It’s inescapable, this sense of “What Is Remembered” being an alternate version of “Tricks”. (If you want to avoid general spoilers, best not to click on that link, for you will intuit the sort of ending which that story has and thus the contrasting tone herein.)
Once again, our narrator is reflecting upon the events of the past, trying to decipher the point at which the narrative of her life took a turn.
And fundamentally important to readers’ understanding of these events are the sex roles of those times which are being remembered.
In discussing Alice Munro’s stories, I have avoided long excerpts, but this passage is particularly revealing of the preoccupations of her fiction.
Expectations of men and women, differing expectations.
Expectations of husbands and wives, differing expecations too.
These are at the heart of her collections, and the quotes which follow are all-of-a-piece, but the paragraph has been broken into segments to insert comments, about “what is remembered” of other Alice Munro stories.
“Young husbands were stern, in those days. Just a short time before, they had been suitors, almost figures of fun, knock-kneed and desperate in their sexual agonies.”
Here I think of “Cortes Island”, of the detailed description of the “little bride” who is so “fond and cherishing” and the first apartment, so wondrous and limiting. And “The Office”, in which women are equated with the home, not just associated with it. Even those both narrators turn to words for an escape, this is a complicated process, identities eroded even as they are constructed.
“Now, bedded down, they turned resolute and disapproving. Off to work every morning, clean-shaven, youthful necks in knotted ties, days spent in unknown labors, home again at suppertime to take a critical glance at the evening meal and to shake out the newspaper, hold it up between themselves and the muddle of the kitchen, the ailments and emotions, the babies.”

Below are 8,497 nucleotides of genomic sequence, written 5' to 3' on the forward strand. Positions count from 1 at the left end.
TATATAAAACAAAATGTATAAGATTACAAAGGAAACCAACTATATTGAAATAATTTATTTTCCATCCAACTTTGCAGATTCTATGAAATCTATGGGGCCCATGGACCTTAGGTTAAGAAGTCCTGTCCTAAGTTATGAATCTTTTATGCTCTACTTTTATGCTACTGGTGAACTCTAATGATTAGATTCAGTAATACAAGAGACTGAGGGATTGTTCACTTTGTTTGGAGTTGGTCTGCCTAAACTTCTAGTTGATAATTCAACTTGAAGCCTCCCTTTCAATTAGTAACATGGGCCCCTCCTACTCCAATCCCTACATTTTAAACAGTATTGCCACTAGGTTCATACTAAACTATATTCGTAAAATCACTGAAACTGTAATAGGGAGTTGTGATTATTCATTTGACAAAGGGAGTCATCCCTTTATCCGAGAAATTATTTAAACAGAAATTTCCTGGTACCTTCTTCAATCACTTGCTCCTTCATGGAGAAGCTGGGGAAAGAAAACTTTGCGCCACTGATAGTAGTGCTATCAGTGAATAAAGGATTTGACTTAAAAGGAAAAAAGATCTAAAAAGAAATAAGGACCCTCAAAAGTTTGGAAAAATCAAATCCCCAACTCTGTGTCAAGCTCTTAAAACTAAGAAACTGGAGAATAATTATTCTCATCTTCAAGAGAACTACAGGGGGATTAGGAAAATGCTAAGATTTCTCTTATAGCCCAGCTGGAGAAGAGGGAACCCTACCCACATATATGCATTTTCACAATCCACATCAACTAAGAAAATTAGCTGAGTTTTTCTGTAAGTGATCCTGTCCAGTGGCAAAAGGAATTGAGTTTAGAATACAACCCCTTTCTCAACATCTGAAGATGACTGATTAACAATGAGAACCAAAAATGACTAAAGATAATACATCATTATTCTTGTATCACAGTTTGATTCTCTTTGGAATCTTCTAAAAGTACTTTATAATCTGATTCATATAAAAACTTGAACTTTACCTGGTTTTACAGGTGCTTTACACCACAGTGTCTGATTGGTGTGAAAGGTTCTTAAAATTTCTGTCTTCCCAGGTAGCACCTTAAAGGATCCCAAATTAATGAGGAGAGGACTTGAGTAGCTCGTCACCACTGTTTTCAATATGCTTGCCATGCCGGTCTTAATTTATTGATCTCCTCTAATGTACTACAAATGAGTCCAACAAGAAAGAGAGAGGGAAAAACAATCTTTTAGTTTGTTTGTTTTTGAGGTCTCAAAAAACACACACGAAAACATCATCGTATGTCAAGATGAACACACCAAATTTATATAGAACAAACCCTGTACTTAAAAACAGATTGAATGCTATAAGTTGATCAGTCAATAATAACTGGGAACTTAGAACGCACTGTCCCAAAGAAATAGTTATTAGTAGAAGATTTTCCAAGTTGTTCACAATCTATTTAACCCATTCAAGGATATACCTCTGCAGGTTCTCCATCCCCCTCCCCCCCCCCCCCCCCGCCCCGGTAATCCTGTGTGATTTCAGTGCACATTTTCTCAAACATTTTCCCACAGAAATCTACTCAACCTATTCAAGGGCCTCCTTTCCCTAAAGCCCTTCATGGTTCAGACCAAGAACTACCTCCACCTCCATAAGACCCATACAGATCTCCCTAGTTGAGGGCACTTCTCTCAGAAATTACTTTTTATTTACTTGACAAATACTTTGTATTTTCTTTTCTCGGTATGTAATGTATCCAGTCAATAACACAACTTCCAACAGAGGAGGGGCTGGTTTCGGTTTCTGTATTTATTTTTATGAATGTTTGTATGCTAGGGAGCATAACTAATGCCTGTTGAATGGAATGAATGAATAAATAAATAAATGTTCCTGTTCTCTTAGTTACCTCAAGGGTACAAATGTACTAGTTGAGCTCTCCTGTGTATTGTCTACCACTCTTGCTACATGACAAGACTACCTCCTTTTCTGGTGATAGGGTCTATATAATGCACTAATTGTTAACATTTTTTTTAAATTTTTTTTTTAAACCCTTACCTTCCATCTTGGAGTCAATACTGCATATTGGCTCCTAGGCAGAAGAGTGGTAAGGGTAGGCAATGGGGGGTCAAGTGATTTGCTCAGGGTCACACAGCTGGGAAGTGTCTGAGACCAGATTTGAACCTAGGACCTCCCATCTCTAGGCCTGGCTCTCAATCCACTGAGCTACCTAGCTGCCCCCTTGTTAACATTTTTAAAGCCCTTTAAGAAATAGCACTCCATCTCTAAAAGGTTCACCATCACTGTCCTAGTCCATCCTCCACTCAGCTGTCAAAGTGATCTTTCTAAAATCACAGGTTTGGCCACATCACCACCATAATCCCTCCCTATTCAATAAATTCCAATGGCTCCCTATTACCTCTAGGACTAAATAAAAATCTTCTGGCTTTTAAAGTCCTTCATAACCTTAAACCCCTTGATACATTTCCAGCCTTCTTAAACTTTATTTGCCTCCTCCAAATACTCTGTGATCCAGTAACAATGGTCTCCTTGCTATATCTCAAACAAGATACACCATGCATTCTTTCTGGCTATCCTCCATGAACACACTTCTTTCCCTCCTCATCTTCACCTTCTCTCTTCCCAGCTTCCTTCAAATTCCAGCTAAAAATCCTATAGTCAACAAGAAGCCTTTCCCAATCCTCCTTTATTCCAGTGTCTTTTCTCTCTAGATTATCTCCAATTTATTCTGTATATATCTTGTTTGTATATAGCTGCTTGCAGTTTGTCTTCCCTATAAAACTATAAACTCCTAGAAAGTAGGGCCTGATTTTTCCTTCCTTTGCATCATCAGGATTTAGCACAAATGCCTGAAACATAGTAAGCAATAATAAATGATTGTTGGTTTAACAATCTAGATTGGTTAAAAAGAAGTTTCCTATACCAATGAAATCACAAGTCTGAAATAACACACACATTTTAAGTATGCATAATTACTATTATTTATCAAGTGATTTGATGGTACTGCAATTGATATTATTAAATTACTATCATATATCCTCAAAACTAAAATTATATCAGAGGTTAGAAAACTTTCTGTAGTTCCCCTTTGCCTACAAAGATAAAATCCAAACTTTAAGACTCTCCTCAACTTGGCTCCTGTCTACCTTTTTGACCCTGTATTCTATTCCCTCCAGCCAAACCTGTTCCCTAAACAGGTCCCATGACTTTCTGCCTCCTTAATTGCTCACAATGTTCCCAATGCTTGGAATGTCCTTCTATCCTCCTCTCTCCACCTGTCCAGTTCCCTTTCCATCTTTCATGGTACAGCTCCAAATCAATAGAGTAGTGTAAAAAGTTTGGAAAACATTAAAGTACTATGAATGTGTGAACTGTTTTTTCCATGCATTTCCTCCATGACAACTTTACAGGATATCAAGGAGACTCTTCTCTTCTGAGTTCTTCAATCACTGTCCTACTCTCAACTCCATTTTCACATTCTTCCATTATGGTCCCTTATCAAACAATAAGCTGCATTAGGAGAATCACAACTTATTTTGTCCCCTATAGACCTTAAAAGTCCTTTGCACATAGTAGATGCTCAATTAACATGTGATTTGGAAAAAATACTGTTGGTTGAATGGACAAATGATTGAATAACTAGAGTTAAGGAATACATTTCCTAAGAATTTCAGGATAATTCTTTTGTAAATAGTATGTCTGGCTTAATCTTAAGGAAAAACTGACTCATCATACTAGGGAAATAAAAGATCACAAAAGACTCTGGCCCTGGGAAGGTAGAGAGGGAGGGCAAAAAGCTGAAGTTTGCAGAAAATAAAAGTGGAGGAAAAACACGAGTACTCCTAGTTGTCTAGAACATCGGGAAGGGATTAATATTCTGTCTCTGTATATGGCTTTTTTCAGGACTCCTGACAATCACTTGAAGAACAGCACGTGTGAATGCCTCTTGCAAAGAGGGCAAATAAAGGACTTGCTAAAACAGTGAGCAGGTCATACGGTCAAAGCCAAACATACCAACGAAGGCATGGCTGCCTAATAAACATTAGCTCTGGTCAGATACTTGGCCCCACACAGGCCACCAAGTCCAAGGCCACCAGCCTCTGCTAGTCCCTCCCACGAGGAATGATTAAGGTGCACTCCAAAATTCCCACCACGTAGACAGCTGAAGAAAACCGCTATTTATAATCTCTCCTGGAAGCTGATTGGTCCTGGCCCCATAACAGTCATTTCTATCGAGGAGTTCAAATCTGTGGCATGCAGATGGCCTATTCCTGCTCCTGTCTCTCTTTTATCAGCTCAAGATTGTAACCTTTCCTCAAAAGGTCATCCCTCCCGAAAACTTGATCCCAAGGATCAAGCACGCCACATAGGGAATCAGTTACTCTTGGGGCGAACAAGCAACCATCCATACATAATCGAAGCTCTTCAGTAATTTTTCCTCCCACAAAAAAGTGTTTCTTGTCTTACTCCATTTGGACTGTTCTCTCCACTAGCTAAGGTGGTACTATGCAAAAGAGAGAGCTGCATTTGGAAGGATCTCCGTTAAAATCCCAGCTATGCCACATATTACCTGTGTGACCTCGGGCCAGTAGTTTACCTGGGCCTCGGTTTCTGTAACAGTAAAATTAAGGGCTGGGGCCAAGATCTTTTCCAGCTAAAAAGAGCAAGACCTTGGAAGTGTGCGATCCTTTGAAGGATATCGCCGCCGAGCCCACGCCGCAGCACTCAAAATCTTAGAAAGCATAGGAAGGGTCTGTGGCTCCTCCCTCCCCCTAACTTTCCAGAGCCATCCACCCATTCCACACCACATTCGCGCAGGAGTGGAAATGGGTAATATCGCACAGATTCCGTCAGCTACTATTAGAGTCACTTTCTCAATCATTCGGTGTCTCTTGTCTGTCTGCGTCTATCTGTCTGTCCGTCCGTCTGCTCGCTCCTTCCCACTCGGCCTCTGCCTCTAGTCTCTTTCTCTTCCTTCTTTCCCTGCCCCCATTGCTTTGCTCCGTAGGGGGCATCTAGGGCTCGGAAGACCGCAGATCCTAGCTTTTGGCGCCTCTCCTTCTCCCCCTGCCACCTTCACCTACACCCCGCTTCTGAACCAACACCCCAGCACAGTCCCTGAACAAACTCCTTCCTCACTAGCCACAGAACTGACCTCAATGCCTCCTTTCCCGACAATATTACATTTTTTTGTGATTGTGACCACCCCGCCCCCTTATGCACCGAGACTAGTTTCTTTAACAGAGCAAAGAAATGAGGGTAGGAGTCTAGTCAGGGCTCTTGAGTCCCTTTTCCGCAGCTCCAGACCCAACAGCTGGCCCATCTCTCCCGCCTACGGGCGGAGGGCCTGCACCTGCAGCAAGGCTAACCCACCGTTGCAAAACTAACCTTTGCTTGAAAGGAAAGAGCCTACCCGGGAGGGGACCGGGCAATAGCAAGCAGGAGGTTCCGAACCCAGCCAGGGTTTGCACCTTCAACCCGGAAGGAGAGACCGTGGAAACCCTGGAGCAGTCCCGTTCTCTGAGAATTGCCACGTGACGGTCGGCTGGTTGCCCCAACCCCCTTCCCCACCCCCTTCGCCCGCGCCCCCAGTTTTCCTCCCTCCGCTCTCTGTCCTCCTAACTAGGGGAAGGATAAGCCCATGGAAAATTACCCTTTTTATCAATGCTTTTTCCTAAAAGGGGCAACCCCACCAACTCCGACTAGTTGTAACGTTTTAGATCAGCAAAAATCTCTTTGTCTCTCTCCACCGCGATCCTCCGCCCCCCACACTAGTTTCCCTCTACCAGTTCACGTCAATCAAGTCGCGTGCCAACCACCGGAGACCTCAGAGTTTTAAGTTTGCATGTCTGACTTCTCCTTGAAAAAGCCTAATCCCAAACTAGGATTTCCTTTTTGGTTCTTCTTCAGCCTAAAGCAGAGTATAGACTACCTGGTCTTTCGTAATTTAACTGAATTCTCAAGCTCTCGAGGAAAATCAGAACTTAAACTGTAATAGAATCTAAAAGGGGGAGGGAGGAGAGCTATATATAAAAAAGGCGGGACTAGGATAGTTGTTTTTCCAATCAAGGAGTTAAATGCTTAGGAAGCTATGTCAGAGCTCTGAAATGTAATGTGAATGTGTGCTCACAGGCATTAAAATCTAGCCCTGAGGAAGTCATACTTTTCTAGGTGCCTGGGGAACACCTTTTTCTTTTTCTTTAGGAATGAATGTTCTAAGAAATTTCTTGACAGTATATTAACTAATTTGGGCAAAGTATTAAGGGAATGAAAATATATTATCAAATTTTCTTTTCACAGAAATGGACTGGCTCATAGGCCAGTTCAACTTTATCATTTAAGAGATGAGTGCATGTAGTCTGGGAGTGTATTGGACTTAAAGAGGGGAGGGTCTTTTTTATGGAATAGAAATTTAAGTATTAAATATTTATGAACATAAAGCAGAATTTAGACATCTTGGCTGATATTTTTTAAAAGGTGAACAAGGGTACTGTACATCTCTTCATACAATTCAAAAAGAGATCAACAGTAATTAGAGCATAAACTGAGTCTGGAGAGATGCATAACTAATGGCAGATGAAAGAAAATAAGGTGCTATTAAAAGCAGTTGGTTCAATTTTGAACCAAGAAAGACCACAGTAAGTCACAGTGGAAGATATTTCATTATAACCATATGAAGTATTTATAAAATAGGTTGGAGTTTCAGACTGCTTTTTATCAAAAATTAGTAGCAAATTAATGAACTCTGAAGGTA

This brings to mind the way that Pauline was implicitly required to care for the children all the time, even when the entire family is on vacation, in “The Children Stay” and the judgement she receives for wanting to participate in the community theatre production of Jean Anouilh’s Eurydice.
“What a lot they had to learn, so quickly. How to kowtow to bosses and how to manage wives. How to be authoritative about mortgages, retaining walls, lawn grass, drains, politics, as well as about the jobs that had to maintain their families for the next quarter of a century.”
But although the authority resides with the men, the women’s list of chores is long and complicated too. Think of “Material” and the need to have the snow tires put on and to return the beer bottles, because “their husbands are such brilliant, such talented incapable men”.
“It was the women, then, who could slip back—during the daytime hours, and always allowing for the stunning responsibility that had been landed on them, in the matter of the children—into a kind of second adolescence.”
Which leads to the scene of Amy and Kath and the make-over in “Jakarta”. The importance placed upon the application of lipstick, the adoption of a second-skin.
“A lightening of spirits when the husbands departed. Dreamy rebellion, subversive get-togethers, laughing fits that were a throwback to high school, mushrooming between the walls that the husband was paying for, in the hours when he wasn’t there.”
I think of the stories about Rose’s relationship with Patrick in Who Do You Think You Are? — particularly “The Beggar Maid” (for which the American edition of the collection is titled) — the awkward adjustments to the reality of marriage, the redrawing of boundaries and identities.
And Rose’s friendship with Jocelyn, filled with laughing fits but also “embarrassment, withdrawal and regret. “Then, to “Mischief” and the pursuit of lightening of spirits in the absence of husbands.
And Kath and Sonya’s conversations about books (in “Jakarta”) and the long discussions referred to in “The Moons of Jupiter” about “our parents, our childhoods…our fathers and mothers, [how we] deplored their marriages, their mistaken ambitions or fear of ambition, how competently we filed them away, defined them beyond any possibility of change”.
I remember Julia and Douglas, in “Hard-Luck Stories”, musing on the two kinds of love, one of which women don’t want to miss out on and the other being the married practical kind.
All of this, alongside the stuff of the story, is what is remembered.
Note: This is part of a series of posts on Alice Munro’s stories in Hateship, Friendship, Courtship, Loveship, Marriage, as I read through her work-to-date. She is one of my MRE authors and this is the seventh story in this collection. Please feel free to check the schedule and join in, for the series, or for a single story. Next: “Queenie”.
Note: There are spoilers in the comments below.